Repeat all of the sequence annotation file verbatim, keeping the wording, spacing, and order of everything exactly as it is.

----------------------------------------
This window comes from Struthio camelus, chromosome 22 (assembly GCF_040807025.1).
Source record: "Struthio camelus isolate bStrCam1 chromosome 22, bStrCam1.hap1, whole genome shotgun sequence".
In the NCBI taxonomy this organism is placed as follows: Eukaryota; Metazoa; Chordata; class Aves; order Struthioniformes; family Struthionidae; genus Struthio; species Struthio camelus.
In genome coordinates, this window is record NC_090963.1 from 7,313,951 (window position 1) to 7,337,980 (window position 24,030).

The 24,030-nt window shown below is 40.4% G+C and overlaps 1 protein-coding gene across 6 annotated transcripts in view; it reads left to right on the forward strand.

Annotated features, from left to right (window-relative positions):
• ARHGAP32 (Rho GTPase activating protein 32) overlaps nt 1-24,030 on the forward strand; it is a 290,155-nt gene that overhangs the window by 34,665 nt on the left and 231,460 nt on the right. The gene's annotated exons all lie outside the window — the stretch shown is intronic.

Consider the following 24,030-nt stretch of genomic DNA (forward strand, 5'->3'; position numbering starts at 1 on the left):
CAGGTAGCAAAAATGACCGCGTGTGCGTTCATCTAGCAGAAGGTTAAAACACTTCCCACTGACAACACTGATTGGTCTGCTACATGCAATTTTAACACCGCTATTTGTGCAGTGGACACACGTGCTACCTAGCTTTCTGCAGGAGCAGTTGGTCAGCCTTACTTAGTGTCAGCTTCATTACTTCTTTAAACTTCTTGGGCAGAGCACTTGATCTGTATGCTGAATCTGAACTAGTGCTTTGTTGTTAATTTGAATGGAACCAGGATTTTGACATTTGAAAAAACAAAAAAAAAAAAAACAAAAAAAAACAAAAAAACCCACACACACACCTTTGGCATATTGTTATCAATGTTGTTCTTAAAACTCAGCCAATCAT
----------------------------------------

This window comes from Struthio camelus, chromosome 22 (assembly GCF_040807025.1).
Source record: "Struthio camelus isolate bStrCam1 chromosome 22, bStrCam1.hap1, whole genome shotgun sequence".
In the NCBI taxonomy this organism is placed as follows: Eukaryota; Metazoa; Chordata; class Aves; order Struthioniformes; family Struthionidae; genus Struthio; species Struthio camelus.
In genome coordinates, this window is record NC_090963.1 from 7,313,951 (window position 1) to 7,337,980 (window position 24,030).

The 24,030-nt window shown below is 40.4% G+C and overlaps 1 protein-coding gene across 6 annotated transcripts in view; it reads left to right on the forward strand.

Annotated features, from left to right (window-relative positions):
• ARHGAP32 (Rho GTPase activating protein 32) overlaps nt 1-24,030 on the forward strand; it is a 290,155-nt gene that overhangs the window by 34,665 nt on the left and 231,460 nt on the right. The gene's annotated exons all lie outside the window — the stretch shown is intronic.

Consider the following 24,030-nt stretch of genomic DNA (forward strand, 5'->3'; position numbering starts at 1 on the left):
CAGGTAGCAAAAATGACCGCGTGTGCGTTCATCTAGCAGAAGGTTAAAACACTTCCCACTGACAACACTGATTGGTCTGCTACATGCAATTTTAACACCGCTATTTGTGCAGTGGACACACGTGCTACCTAGCTTTCTGCAGGAGCAGTTGGTCAGCCTTACTTAGTGTCAGCTTCATTACTTCTTTAAACTTCTTGGGCAGAGCACTTGATCTGTATGCTGAATCTGAACTAGTGCTTTGTTGTTAATTTGAATGGAACCAGGATTTTGACATTTGAAAAAACAAAAAAAAAAAAAACAAAAAAAAACAAAAAAACCCACACACACACCTTTGGCATATTGTTATCAATGTTGTTCTTAAAACTCAGCCAATCAT